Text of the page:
• Skoulidis F.
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      STK11/LKB1 mutations and PD-1 inhibitor resistance in KRAS-mutant lung adenocarcinoma.
      ,
      • Rizvi H.
      • Sanchez-Vega F.
      • La K.
      • et al.
      Molecular determinants of response to anti-programmed cell death (PD)-1 and anti-programmed death-ligand 1 (PD-L1) blockade in patients with non-small-cell lung cancer profiled with targeted next-generation sequencing [published correction appears in J Clin Oncol. 2018;36:1645].
      Furthermore, we found a high co-occurrence of STK11 with KRAS alterations. This may be relevant in the context of drugs targeting the immune system—in particular, immune checkpoint inhibitors. However, given the fact that STK11 loss seems to increase response to platinum compounds, how mutations of this gene modulate response to combined immune checkpoint inhibitor/chemotherapy treatment, which is increasingly offered to patients with NSCLC,
      • Bonanno L.
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      LKB1 and tumor metabolism: the interplay of immune and angiogenic microenvironment in lung cancer.
      will need to be systematically tested. Whereas co-occurring mutations in STK11 and KEAP1 have been described in patient subsets,
      • Jamal-Hanjani M.
      • Wilson G.A.
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      Tracking the evolution of non-small-cell lung cancer.
      ,
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      Phylogenetic ctDNA analysis depicts early-stage lung cancer evolution [published correction appears in Nature. 2017;:].
      with possible consequences for chemotherapy and immunotherapy response, we did not detect co-occurring mutations in KEAP1 and STK11 in our cohort of AAs.
      RB1 and CDKN2A mutations were generally mutually exclusive, suggesting that perturbation of this tumor-suppressive pathway is important in LUAD among AAs. Previous somatic mutation studies of NSCLC primarily used targeted gene or mutation-specific panels; as such, it did not cover the genes identified above.
      • Campbell J.D.
      • Lathan C.
      • Sholl L.
      • et al.
      Comparison of prevalence and types of mutations in lung cancers among black and white populations.
      ,
      • Araujo L.H.
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      Somatic mutation spectrum of non-small-cell lung cancer in African Americans: a pooled analysis.
      • Bollig-Fischer A.
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      Racial diversity of actionable mutations in non-small cell lung cancer.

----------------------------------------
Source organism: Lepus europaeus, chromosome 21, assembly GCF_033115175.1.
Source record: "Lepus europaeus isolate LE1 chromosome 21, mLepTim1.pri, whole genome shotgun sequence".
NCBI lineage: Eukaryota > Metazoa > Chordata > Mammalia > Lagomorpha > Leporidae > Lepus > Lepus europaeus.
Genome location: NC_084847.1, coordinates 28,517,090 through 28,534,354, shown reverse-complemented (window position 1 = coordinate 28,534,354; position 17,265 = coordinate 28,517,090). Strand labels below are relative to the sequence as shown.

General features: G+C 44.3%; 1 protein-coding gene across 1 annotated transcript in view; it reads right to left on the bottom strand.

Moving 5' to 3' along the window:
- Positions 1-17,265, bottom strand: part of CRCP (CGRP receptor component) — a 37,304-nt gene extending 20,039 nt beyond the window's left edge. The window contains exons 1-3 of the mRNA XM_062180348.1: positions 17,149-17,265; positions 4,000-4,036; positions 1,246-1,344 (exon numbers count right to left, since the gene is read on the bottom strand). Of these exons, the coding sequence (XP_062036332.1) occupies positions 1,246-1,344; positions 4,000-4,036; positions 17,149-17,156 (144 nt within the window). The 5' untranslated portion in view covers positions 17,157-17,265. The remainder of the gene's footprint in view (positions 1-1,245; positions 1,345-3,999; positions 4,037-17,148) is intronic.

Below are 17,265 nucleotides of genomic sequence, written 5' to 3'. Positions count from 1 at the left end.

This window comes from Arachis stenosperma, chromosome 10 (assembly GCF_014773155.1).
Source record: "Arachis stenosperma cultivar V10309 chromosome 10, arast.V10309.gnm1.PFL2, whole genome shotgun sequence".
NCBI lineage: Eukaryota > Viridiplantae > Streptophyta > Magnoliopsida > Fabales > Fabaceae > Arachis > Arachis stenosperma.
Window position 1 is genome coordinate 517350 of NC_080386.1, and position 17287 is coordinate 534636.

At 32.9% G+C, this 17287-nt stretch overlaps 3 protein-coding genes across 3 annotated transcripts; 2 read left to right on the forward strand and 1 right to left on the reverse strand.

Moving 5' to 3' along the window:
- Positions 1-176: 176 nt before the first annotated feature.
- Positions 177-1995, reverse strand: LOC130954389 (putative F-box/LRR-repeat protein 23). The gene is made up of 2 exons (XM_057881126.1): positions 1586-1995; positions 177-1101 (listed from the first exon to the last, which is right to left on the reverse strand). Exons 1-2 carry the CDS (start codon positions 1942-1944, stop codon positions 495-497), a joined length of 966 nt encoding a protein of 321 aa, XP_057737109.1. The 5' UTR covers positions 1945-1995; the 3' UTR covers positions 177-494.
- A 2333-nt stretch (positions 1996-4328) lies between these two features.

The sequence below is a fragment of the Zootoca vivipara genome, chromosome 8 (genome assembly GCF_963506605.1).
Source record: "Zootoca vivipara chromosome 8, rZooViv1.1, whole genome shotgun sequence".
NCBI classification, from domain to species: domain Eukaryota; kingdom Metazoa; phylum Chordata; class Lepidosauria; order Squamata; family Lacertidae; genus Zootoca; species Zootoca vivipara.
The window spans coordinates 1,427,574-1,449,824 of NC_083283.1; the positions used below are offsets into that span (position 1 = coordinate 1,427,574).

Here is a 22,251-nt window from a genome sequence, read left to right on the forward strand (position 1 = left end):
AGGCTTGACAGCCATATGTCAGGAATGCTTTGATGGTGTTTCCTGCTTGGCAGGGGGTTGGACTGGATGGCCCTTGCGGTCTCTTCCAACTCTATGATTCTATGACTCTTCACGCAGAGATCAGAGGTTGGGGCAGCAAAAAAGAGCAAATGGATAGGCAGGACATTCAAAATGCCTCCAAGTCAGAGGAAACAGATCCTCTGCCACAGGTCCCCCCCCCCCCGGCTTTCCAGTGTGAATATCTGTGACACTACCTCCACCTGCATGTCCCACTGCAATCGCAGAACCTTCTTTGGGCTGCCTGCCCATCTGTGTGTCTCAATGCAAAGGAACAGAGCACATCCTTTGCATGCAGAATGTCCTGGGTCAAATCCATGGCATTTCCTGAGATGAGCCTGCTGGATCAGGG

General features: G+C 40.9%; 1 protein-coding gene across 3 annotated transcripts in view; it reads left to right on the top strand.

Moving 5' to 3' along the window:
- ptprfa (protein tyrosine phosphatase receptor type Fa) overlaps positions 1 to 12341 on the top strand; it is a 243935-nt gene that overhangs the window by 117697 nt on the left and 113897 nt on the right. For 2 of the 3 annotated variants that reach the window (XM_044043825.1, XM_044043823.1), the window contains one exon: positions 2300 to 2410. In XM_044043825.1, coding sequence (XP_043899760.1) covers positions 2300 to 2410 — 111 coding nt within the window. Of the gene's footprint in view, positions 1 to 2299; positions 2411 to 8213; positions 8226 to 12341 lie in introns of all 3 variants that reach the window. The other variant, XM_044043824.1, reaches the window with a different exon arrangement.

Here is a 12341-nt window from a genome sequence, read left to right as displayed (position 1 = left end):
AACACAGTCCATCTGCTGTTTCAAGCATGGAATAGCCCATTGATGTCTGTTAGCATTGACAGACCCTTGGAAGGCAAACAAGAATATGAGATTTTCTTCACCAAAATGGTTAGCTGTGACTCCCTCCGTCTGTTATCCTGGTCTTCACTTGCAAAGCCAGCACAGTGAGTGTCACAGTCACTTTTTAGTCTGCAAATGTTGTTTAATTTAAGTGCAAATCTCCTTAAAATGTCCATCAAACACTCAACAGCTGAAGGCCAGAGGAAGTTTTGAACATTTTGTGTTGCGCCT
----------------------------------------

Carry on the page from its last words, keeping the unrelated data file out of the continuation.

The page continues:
• Araujo L.H.
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      Genomic characterization of non-small-cell lung cancer in African Americans by targeted massively parallel sequencing.
      However, supplementary data from many of these studies exhibit consistent results with those presented here for STK11,
      • Kytola V.
      • Topaloglu U.
      • Miller L.D.
      • et al.
      Mutational landscapes of smoking-related cancers in Caucasians and African Americans: precision oncology perspectives at Wake Forest baptist Comprehensive Cancer Center.
      RB1,
      • Kytola V.
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      Mutational landscapes of smoking-related cancers in Caucasians and African Americans: precision oncology perspectives at Wake Forest baptist Comprehensive Cancer Center.
      and JAK2.
      • Lusk C.M.
      • Watza D.
      • Dyson G.
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      Profiling the mutational landscape in known driver genes and novel genes in African American non-small cell lung cancer patients.
      In other cases, our data were not consistent,
      • Campbell J.D.
      • Lathan C.
      • Sholl L.
      • et al.
      Comparison of prevalence and types of mutations in lung cancers among black and white populations.
      which could be owing to different exposures related to geography, rates of admixture, or methodologies.
      The mechanism by which a gene is perturbed in cancer can be important. As noted earlier, an integrated analysis of somatic copy number and mutation analyses indicated that although, overall, oncogenic activation of KRAS is somewhat similar in EAs and AAs with LUAD (at approximately 33%), the mechanism of alteration (i.e., somatic mutation versus SNCA) differs by population, with KRAS amplification more frequent in AAs than in EAs. Similarly, we found that mutations in CDKN2A and RB1 were more frequent among AAs, but that copy number deletions were fewer.
      • Sinha S.
      • Mitchell K.A.
      • Zingone A.
      • et al.
      Higher prevalence of homologous recombination deficiency in tumors from African Americans versus European Americans.
      It is possible that different underlying DNA repair
      • Sinha S.
      • Mitchell K.A.
      • Zingone A.
      • et al.
      Higher prevalence of homologous recombination deficiency in tumors from African Americans versus European Americans.
      or stress-response mechanisms
      • Hastings P.J.
      • Lupski J.R.
      • Rosenberg S.M.
      • Ira G.
      Mechanisms of change in gene copy number.
      underly the population divergence between somatic mutations and copy number changes. Although inactivation of a pathway, independent of the underlining mechanism, manifests in a similar manner on tumor biology, one implication of these differences relates to genes that are either codeleted with a tumor suppressor or not. For example, the codeletion of MTAP with CDKN2A creates a synthetic lethal vulnerability to the MAT2A/PRMT5/RIOK1 axis and a potential novel therapeutic vulnerability.